Providence Journal
Providence Journal - Bring transparency to state contracting
Brian Patrick Kennedy
June 11, 2018

In this op-ed article of Rep. Kennedy, Speaker pro tempore of the Rhode Island House of Representatives talks about how costly overbilling can be to the states and mentions TransparentBusiness as a solution available to address this issue.

The article appeared in Providence Journal, the main state newspaper and the oldest continuously-published daily newspaper in the United States. It has won four Pulitzer Prizes.

My Turn: Brian Patrick Kennedy: Bring transparency to state contracting.

We all know that a 100-hour workday is impossible. Yet a Pentagon Inspector General’s report found that one Department of Defense subcontractor’s timesheet reported 1,208 work hours over a 12-day period!

Other Inspector General reports have similarly found contractors overbilling or padding invoices with hundreds of hours on work outside the scope of contracts. In one case, two subcontractors were caught padding timesheets with more than 1,500 hours for non-work related activities, including running a “horse saddle padding” business. In another, a contractor employee billed more than 200 hours for out-of-scope activities that included writing a novel.

Such over billing has also been a problem in state and municipal contracting. Just a few years ago, a software contractor over billed New York City more than $500 million dollars on a single municipal project.

Given that Rhode Island spends hundreds of millions of dollars annually on large, complex professional service contracts, I am concerned the state is vulnerable to similar examples of time sheet fraud. That’s why I have introduced legislation (H-7788) that requires the transparent verification of billable activity.

In the absence of such verification, our agency auditors cannot verify the accuracy of contractual billing, so the state essentially pays contractors on the honor system, leaving open the possibility for fraud, waste and abuse. Further, state officials cannot efficiently monitor the status of ongoing, complex contracts, one of the major reasons we have seen some projects go far over budget and past deadlines.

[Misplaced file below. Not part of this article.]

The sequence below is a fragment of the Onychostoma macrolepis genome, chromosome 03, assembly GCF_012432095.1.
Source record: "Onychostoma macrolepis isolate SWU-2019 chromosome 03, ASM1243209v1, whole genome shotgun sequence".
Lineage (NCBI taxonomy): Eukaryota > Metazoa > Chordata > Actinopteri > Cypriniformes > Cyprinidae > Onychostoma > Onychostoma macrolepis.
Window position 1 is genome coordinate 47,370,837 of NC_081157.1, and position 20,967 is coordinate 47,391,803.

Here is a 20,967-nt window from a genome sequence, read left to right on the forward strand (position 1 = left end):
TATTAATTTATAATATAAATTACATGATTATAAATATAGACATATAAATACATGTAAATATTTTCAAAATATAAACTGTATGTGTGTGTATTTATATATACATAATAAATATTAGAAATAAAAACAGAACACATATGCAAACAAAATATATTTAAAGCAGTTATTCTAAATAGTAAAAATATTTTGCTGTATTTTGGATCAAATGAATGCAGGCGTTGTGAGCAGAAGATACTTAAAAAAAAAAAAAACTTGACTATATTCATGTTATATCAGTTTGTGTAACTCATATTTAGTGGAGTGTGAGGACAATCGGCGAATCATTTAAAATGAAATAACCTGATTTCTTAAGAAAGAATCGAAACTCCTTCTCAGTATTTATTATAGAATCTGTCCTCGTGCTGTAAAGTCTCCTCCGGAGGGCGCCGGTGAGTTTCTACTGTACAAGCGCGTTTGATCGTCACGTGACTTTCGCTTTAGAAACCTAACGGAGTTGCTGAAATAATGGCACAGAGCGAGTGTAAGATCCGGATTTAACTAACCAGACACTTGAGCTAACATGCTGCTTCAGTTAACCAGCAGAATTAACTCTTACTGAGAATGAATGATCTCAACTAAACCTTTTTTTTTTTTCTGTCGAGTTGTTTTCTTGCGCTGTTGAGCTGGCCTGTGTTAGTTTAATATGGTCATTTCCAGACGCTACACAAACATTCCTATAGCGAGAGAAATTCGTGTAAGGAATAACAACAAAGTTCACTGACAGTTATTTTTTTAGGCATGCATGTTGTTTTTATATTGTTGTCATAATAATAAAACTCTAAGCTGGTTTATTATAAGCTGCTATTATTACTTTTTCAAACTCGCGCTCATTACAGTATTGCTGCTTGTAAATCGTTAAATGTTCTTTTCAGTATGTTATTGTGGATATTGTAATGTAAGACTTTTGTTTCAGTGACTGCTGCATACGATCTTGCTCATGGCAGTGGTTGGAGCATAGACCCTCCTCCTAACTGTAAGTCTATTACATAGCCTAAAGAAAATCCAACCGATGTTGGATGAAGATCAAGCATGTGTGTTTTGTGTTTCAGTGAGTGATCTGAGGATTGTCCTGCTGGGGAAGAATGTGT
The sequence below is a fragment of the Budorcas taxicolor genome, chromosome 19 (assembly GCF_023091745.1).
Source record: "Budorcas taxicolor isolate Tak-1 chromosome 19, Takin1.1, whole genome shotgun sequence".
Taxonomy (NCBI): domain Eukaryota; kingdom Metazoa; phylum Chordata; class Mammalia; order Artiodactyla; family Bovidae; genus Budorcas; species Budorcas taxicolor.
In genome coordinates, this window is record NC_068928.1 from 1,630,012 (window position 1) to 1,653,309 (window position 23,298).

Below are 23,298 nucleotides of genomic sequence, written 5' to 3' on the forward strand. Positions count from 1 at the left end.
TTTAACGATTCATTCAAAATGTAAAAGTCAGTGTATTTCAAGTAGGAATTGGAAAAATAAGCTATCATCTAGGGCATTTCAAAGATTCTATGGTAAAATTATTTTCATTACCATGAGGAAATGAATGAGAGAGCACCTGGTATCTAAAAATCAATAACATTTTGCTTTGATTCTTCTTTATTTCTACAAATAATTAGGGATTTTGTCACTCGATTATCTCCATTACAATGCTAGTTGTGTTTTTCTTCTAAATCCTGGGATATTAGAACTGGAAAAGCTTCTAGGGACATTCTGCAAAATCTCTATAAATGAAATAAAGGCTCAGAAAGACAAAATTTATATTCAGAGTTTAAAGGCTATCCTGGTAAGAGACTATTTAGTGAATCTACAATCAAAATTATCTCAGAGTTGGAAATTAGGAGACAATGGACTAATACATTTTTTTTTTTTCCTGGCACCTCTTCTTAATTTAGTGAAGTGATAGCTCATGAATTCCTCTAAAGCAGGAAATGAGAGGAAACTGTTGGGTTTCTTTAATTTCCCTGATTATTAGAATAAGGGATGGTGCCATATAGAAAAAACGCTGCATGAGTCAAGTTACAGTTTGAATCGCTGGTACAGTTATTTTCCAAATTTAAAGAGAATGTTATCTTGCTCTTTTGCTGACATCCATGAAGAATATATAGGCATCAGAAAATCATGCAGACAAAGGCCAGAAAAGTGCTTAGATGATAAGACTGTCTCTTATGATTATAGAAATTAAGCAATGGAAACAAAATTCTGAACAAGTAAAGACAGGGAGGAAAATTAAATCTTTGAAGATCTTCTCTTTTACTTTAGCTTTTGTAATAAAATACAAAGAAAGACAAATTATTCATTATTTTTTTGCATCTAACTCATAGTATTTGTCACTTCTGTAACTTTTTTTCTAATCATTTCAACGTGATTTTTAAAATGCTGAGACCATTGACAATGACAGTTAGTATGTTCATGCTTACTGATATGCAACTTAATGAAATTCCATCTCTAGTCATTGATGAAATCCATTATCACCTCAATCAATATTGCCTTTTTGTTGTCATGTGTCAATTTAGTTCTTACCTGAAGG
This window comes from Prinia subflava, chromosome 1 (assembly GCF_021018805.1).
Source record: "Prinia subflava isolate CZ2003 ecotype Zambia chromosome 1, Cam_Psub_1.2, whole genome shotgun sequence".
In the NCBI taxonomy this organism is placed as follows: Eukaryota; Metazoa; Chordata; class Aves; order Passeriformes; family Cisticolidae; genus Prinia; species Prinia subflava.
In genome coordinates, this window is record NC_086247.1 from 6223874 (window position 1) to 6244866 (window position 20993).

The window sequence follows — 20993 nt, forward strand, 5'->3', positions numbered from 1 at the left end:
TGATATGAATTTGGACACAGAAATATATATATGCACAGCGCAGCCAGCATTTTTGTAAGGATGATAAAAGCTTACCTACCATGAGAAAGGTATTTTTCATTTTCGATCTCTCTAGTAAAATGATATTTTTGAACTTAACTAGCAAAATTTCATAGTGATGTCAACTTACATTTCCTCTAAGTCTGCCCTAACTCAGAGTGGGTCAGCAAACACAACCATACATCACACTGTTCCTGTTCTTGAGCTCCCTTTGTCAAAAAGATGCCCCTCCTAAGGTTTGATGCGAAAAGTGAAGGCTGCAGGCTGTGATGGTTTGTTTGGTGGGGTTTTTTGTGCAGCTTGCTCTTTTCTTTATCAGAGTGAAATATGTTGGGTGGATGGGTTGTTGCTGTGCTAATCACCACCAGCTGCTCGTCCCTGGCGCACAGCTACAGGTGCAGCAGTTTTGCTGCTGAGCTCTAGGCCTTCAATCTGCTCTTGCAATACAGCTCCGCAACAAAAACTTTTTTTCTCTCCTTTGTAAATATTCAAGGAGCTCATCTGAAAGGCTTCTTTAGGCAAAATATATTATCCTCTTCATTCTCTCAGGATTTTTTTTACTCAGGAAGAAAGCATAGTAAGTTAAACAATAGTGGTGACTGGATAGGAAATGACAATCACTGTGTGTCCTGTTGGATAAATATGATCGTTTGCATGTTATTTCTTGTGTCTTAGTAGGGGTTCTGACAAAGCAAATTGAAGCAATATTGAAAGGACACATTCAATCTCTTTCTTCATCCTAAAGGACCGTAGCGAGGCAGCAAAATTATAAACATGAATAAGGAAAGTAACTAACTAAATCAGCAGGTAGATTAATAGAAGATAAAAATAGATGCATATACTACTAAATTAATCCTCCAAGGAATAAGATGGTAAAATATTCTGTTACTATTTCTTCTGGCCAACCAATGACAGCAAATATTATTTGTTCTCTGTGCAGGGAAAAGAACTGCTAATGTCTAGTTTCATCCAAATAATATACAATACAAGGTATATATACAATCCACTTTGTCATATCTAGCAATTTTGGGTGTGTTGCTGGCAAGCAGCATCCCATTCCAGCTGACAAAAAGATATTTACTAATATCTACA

To remedy the situation, my legislation would require that state contractors use newly available transparency and accountability tools to ensure that they are staying on task toward delivering contractually promised system functionalities.

By requiring vendors to use software that periodically takes screenshots of work being performed and provides automated real-time cost status of key tasks, we can significantly increase our capacity to manage complex projects, while protecting the state from padded invoices and time sheet fraud.

These software tools, such as TransparentBusiness from leading payroll and human services provider ADP, are already in use in the private sector, and Rhode Island can take advantage of these best practices in managing its state contractors.

Upgrading legacy information systems and other complex projects will always be a challenge, but let’s strengthen our state’s overall information technology project management capacity with powerful new transparency and billing verification tools designed to prevent time sheet fraud.

Brian Patrick Kennedy is a Democratic state representative from Hopkinton.